God's Roadmap

Teach me to do Your will, for You are my God; let Your good Spirit lead me on level ground (Psalm 143:10 NASB).

Sunday, June 7, 2015

Heroes of D-Day

Victory in Europe
On June 6, 1944 150,000 Allied troops invaded occupied France to free the country from the tyranny of the Nazi regime. Many years of planning brought a successful, but costly invasion. Among the thousands landing on the shores of Normandy were several Medal of Honor recipients.

Technician Fifth Grade, John J. Pinder, Jr., US Army, 16th Infantry, 1st Infantry Division

Technician Pinder landed several yards offshore under enemy fire which resulted in severe casualties among those on the landing craft. Pinder was carrying important communication equipment and waded through waist-deep water to bring the radio to shore. He was hit by enemy fire and severely wounded. 

The soldier never stopped, rather he continued toward shore fighting waves and loss of blood to get the vitally needed equipment set up. Three more times he went into the waves to salvage parts washed ashore when the soldiers landed. Refusing medical attention, Pinder set up the equipment and was hit again my machine gun fire. He was killed after the third hit. His courage and bravery inspired the other soldiers who served with him.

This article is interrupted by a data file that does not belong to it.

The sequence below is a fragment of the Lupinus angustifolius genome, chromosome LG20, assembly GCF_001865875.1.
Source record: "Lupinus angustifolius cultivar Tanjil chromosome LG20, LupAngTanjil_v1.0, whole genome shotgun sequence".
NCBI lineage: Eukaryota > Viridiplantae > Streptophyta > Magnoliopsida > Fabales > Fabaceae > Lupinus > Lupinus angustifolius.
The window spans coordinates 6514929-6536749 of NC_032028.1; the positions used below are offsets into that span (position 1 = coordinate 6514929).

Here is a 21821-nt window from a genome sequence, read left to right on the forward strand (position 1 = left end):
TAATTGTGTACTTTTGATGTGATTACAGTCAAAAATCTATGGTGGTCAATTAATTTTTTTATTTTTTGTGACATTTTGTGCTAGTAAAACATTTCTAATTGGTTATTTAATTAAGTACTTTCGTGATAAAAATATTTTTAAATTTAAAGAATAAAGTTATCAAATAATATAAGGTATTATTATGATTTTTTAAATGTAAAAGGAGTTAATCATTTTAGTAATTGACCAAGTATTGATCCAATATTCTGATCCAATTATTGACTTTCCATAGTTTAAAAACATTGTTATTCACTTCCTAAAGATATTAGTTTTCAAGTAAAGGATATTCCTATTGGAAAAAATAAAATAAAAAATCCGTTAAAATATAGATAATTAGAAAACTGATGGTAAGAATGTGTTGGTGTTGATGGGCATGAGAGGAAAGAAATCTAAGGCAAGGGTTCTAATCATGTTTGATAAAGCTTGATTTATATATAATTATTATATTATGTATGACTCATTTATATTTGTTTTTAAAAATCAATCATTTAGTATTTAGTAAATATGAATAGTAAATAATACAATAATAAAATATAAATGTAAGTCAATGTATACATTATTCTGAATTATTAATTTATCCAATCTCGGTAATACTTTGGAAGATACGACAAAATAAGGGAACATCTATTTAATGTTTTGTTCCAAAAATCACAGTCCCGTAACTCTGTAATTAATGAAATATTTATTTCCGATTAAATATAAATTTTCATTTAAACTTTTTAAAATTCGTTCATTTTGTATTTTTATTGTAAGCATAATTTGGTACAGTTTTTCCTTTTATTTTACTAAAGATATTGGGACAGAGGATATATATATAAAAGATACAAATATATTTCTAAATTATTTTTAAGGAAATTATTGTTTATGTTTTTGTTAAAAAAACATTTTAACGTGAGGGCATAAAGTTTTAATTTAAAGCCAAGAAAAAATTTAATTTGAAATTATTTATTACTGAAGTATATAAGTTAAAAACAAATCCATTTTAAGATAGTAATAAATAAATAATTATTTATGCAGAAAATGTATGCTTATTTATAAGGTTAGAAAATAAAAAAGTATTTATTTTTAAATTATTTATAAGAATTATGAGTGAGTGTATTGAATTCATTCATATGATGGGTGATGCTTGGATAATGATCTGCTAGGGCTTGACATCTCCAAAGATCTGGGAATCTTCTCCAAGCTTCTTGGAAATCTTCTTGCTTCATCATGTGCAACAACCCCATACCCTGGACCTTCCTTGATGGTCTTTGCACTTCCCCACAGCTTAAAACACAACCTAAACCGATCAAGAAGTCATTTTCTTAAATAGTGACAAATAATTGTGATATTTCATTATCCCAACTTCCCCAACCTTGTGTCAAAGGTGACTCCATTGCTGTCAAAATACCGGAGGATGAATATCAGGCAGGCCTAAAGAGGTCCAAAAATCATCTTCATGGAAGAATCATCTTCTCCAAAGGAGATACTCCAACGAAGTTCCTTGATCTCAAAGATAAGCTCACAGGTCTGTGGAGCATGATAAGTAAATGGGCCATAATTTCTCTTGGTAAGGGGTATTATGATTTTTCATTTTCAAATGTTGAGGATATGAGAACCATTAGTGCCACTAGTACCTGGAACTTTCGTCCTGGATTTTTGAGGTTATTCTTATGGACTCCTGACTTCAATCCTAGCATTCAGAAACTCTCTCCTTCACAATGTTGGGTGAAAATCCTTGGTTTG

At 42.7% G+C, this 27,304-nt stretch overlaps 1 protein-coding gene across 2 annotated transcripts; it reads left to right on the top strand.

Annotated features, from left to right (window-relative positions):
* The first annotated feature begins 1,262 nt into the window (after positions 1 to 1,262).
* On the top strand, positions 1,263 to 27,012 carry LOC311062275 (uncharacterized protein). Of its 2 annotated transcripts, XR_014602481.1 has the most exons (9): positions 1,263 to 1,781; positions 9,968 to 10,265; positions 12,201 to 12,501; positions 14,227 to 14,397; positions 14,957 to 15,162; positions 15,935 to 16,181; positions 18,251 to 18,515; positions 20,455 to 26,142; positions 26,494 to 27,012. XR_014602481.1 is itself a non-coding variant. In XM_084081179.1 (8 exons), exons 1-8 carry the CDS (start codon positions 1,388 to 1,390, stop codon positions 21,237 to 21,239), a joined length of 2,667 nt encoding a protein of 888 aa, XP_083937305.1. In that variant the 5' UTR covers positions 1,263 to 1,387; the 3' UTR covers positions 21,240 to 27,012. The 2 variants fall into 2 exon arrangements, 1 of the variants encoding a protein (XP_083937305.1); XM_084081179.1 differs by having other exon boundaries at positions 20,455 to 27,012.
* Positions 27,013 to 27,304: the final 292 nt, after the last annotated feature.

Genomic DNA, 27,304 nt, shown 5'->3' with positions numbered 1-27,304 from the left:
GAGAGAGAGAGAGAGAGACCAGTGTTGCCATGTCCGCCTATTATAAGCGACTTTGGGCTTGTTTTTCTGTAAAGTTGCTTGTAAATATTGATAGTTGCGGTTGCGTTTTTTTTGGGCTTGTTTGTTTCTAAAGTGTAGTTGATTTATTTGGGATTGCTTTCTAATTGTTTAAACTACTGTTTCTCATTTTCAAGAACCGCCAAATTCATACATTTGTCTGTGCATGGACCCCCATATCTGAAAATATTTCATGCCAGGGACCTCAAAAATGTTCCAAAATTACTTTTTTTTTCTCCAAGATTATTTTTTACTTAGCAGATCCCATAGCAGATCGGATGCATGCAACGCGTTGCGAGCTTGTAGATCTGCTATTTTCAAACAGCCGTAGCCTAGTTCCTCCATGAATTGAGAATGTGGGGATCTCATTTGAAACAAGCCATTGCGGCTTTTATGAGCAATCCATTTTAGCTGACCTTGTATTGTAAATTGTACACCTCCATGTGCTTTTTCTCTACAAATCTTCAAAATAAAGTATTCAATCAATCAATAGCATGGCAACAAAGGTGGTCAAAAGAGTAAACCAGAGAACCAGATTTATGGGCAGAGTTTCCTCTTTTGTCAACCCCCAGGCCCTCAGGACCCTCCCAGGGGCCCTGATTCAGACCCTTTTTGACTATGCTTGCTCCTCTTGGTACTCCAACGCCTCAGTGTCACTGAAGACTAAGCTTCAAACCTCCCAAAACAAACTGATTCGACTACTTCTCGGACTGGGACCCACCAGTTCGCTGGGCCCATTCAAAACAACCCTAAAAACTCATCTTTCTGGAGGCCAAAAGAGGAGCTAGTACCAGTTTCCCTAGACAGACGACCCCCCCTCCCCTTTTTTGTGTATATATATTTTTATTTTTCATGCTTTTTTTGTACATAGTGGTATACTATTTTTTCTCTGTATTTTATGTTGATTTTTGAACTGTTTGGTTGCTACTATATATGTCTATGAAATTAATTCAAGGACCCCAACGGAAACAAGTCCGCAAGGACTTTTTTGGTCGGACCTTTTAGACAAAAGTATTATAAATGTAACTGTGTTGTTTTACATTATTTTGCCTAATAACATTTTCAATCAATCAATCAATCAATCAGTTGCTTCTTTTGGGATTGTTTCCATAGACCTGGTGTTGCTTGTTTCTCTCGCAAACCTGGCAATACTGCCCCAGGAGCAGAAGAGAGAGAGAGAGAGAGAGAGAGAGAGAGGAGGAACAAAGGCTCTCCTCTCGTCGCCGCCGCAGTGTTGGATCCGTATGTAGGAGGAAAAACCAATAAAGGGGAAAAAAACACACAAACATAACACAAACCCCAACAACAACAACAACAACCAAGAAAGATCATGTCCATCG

US Army Private Carolton W. Barrett, 18th Infantry, 1st Division

Private Barrett landed on the shore near St. Laurent-sur-Mer, wading through neck-deep water. Seeing fellow soldiers struggling in the surf, he returned time and again to save them from drowning. Under intense enemy fire, Private Barrett carried many casualties to an
Medal of Honor
evacuation boat. He also carried dispatches throughout the beaches and assisted the wounded. His courage and leadership inspired his fellow soldiers to keep fighting and not give up.

First Lieutenant Jimmie W. Monteith, Jr., US army 16th Infantry

1st Lt. Monteith moved up and down the beach after landing under intense enemy fire reorganizing the men for direction who were already onshore. Leading an assault across open terrain to the position of two tanks blinded by artillery fire, 1st Lt. Monteith led the tanks through a minefield and into firing position. They subsequently destroyed several enemy positions. He then rejoined his company and led his men to capture an enemy position on a hill. After being surrounded by the enemy, Lt. Monteith was killed.

Normandy Invasion
These men are in the distinguished company of many other heroes who gave their all in the face of danger. Thousands will remain unnamed to all but their families and friends, but the sacrifice of our brave men in uniform ensured the defeat of the Third Reich and brought freedom to Europe.

May we never forget.                        


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